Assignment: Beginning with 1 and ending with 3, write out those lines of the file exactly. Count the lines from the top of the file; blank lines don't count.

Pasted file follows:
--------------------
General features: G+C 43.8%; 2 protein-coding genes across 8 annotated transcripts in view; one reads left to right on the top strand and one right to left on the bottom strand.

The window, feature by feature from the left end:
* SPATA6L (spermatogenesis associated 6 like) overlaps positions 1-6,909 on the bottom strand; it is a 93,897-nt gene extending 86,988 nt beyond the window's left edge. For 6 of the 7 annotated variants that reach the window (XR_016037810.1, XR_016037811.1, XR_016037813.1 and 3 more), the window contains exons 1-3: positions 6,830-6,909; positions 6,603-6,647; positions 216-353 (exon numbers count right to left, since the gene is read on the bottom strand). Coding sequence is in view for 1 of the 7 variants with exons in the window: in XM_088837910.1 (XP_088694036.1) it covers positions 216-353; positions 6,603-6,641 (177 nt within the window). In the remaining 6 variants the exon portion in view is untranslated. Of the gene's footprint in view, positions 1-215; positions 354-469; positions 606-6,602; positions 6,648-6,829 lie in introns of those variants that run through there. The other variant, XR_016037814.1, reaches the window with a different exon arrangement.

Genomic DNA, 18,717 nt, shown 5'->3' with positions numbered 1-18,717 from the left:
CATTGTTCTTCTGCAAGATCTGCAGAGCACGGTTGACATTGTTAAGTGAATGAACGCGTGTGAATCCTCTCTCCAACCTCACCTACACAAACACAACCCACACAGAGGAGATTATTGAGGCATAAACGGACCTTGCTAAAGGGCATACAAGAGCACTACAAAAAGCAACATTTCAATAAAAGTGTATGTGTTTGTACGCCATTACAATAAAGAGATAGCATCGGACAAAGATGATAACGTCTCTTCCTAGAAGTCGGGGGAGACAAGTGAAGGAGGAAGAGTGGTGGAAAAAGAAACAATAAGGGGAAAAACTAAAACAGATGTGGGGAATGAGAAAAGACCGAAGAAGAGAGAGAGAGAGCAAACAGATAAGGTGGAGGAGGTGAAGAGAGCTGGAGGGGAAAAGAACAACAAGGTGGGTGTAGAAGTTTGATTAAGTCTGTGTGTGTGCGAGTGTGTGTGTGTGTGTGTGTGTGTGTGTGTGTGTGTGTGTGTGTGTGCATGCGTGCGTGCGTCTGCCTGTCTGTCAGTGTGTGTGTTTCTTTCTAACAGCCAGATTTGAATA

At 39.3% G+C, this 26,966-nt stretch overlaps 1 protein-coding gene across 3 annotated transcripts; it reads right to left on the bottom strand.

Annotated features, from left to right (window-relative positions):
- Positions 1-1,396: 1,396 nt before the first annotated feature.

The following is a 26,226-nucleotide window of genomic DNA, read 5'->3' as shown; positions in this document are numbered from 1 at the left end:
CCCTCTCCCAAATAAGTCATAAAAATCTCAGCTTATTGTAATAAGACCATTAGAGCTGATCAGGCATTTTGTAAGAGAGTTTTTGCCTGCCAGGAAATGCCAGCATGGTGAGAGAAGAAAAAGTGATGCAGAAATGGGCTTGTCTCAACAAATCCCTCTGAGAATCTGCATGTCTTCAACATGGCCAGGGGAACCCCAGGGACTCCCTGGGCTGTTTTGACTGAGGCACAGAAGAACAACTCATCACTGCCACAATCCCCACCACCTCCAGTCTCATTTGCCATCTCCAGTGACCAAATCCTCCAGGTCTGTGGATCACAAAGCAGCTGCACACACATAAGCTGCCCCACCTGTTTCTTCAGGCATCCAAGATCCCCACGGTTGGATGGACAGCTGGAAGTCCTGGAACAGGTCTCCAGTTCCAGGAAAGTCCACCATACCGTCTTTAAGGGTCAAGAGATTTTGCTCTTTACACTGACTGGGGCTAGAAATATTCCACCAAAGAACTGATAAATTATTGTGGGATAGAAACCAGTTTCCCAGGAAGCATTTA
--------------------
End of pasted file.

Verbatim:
General features: G+C 43.8%; 2 protein-coding genes across 8 annotated transcripts in view; one reads left to right on the top strand and one right to left on the bottom strand.

The window, feature by feature from the left end:
* SPATA6L (spermatogenesis associated 6 like) overlaps positions 1-6,909 on the bottom strand; it is a 93,897-nt gene extending 86,988 nt beyond the window's left edge. For 6 of the 7 annotated variants that reach the window (XR_016037810.1, XR_016037811.1, XR_016037813.1 and 3 more), the window contains exons 1-3: positions 6,830-6,909; positions 6,603-6,647; positions 216-353 (exon numbers count right to left, since the gene is read on the bottom strand). Coding sequence is in view for 1 of the 7 variants with exons in the window: in XM_088837910.1 (XP_088694036.1) it covers positions 216-353; positions 6,603-6,641 (177 nt within the window). In the remaining 6 variants the exon portion in view is untranslated. Of the gene's footprint in view, positions 1-215; positions 354-469; positions 606-6,602; positions 6,648-6,829 lie in introns of those variants that run through there. The other variant, XR_016037814.1, reaches the window with a different exon arrangement.